In her finding on the "physical injury" element of section 232.68(2)(a), the administrative law judge stated: Although there is no law which prohibits the use of physical discipline (i.e., spanking), when such discipline results in an injury (i.e., red marks which last longer than 24 hours), the discipline is categorized as abusive. The red marks on the child's buttocks lasted in excess of 24 hours. Red marks lasting five days clearly require a healing process before dissipating. Such marks imposed in the course of discipline are abusive.
This court has frequently recognized that parents do have a right to inflict reasonable corporal punishment in rearing their children. See In re W.G., 349 N.W.2d 487, 487-88 (Iowa 1984); State v. Bell, 223 N.W.2d 181, 184 (Iowa 1974); State v. Fischer, 245 Iowa 170, 176-78, 60 N.W.2d 105, 108-09 (1953); State v. Bitman, 13 Iowa 485, 486 (1862). The district court recognized that the agency's action creates considerable tension with this policy by placing at risk any parent who administers corporal punishment that leaves marks on the skin. It suggested in its decision that many citizens would characterize petitioner's action in the present case as reasonable parental discipline. It concluded, however, that the statute burdens corporal punishment only to the extent of requiring parents to take care not to physically injure the child. The controlling principle was, in the district court's view, that it is within the power of the State to include within the definition of child abuse any nonaccidental physical injury resulting from corporal punishment.
Agency rules are ordinarily given the force and effect of law. Fernandez v. Iowa Dep't of Human Servs., 375 N.W.2d 701, 707 (Iowa 1985); Anderson v. Iowa Dep't of Human Servs., 368 N.W.2d 104, 108 (Iowa 1985). The definition of physical injury contained in Iowa Administrative Code rule 441-175.1 is expressed in terms of a necessary healing process of bodily tissue so as to be restored to a sound and healthy condition. Implicit in the definition of "physical injury" is a requirement that an external force has initially placed the bodily tissue in an unsound or unhealthy condition. Consequently, we cannot accept the conclusion in the agency handbook that any reddening of the skin lasting for twenty-four hours is a physical injury per se. We believe, rather, that welts, bruises, or similar markings are not physical injuries per se but may be and frequently are evidence from which the existence of a physical injury can be found.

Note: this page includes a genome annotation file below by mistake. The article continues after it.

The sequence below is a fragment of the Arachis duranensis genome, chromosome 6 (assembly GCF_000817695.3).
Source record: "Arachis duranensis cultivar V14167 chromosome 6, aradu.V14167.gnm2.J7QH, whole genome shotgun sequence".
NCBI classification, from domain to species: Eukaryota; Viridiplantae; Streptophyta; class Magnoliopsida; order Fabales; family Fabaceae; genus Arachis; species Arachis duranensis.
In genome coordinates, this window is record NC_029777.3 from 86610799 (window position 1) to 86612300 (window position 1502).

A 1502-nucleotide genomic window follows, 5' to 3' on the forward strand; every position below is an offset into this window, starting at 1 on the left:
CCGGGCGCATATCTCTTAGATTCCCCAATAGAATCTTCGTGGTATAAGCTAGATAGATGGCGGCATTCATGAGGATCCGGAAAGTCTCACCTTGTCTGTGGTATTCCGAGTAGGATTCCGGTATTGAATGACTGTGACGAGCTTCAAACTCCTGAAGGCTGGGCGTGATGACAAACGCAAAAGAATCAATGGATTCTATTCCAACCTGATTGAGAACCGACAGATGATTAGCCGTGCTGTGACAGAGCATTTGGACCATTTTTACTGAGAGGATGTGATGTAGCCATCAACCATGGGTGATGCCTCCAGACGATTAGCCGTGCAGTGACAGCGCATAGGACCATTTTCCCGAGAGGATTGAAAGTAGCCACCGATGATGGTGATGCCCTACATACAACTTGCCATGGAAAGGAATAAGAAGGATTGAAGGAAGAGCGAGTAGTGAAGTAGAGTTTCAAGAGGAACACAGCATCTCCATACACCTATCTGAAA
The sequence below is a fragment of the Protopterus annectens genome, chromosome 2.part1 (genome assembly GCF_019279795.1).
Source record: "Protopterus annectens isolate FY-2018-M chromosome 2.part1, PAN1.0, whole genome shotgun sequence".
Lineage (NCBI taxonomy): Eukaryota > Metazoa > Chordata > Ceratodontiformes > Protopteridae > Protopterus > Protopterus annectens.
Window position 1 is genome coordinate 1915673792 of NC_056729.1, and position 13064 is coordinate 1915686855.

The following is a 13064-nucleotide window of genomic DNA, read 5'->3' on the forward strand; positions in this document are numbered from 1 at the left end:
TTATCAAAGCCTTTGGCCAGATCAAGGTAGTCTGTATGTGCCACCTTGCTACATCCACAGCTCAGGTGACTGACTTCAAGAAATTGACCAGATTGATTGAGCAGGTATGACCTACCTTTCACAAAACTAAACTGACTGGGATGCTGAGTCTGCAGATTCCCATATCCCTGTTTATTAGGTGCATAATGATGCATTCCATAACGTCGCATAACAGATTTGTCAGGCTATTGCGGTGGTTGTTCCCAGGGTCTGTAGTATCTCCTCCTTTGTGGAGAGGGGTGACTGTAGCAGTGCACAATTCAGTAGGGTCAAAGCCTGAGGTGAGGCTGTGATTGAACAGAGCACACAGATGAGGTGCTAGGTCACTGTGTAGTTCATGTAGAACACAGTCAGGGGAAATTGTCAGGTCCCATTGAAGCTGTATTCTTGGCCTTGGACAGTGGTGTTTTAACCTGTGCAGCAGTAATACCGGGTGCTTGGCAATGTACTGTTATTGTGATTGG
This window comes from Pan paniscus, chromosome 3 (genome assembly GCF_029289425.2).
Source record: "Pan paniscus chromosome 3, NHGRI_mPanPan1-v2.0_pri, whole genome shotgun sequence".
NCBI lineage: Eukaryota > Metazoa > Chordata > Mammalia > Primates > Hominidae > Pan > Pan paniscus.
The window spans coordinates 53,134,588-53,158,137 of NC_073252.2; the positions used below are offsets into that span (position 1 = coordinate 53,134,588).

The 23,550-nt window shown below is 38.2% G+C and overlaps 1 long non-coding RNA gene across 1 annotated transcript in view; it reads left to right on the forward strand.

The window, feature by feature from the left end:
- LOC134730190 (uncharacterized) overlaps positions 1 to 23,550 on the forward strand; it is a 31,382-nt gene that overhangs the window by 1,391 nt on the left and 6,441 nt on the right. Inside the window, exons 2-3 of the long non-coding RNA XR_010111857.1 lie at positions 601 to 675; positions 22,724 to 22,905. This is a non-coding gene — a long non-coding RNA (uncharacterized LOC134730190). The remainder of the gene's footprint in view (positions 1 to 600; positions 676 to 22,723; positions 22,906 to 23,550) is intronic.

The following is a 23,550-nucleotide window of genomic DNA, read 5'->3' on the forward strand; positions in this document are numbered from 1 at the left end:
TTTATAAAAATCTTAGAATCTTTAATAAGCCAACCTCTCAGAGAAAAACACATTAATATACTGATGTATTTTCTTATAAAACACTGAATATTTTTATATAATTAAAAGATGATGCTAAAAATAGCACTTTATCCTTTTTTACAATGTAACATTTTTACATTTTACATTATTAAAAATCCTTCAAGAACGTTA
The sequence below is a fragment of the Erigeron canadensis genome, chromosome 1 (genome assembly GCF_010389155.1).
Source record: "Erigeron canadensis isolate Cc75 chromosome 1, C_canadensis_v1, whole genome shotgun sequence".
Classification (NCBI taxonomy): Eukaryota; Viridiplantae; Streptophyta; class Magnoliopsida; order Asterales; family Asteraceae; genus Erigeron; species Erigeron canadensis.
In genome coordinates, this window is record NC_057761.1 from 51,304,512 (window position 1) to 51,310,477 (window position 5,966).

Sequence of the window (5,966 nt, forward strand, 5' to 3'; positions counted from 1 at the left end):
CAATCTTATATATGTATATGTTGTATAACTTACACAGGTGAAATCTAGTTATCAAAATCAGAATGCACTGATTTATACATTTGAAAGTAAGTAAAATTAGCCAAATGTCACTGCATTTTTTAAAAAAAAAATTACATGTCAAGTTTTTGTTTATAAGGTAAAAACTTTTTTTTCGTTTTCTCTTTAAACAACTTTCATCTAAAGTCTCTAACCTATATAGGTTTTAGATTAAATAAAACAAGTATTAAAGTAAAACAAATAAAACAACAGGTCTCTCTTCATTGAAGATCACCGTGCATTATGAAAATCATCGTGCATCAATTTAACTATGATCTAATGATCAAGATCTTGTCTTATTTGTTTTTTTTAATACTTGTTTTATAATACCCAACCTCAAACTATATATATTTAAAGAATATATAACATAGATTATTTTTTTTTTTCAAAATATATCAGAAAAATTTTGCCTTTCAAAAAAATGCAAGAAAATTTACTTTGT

*3 We need not determine in the present case whether the red marks on Amanda's skin reveal the unsound or unhealthy condition that is required for a finding of physical injury. The definition of "nonaccidental physical injury" is, by agency rule, as follows: An injury which was a natural and probable result of a caretaker's actions which the caretaker could have reasonably foreseen, or which a reasonable person could have foreseen in similar circumstances, or which resulted from an act administered for the specific purpose of causing an injury. Iowa Admin. Code r.441-175.1. In applying this rule to petitioner's actions, we are convinced that the agency should have concluded that he could not reasonably have foreseen that the rather limited striking of Amanda's buttocks would produce a physical injury. The marginal nature of the alleged injury weighs heavily in that conclusion. The laws of physics are such that when even a moderate degree of force is administered through an instrument that makes contact with only a small area of the body, the pressure visited upon that point may be more than will reasonably be anticipated. We are convinced that this is what occurred in the present case. Because we conclude that the agency's finding of nonaccidental physical injury was contrary to law, the judgment of the district court and the decision of the agency are reversed. This disposition makes it unnecessary to consider petitioner's contentions based on the free exercise of his religion.
All justices concur except HARRIS, NEUMAN, and ANDREASEN, JJ., who dissent.
1Although the agency's initial abuse report states that the mother indicated these marks were of purple coloration, the mother did not so testify at the contested case hearing. Other than this reference, all other indications throughout the administrative proceeding, including the mother's hearing testimony, were that the marks were of a reddish color. Both the decision of the administrative law judge and the decision of the district court refer to the marks as being a reddish color at all times. The State so describes the marks in its brief on this appeal.
2 A standard medical dictionary defines "hyperemia" as "the presence of an increased amount of blood in a part or organ." Thomas L. Stedman's Medical Dictionary 739 (25th ed. 1990). This same definition indicates that hyperemia may be either arterial, which is described as active hyperemia, or venous, which is described as passive hyperemia. Id.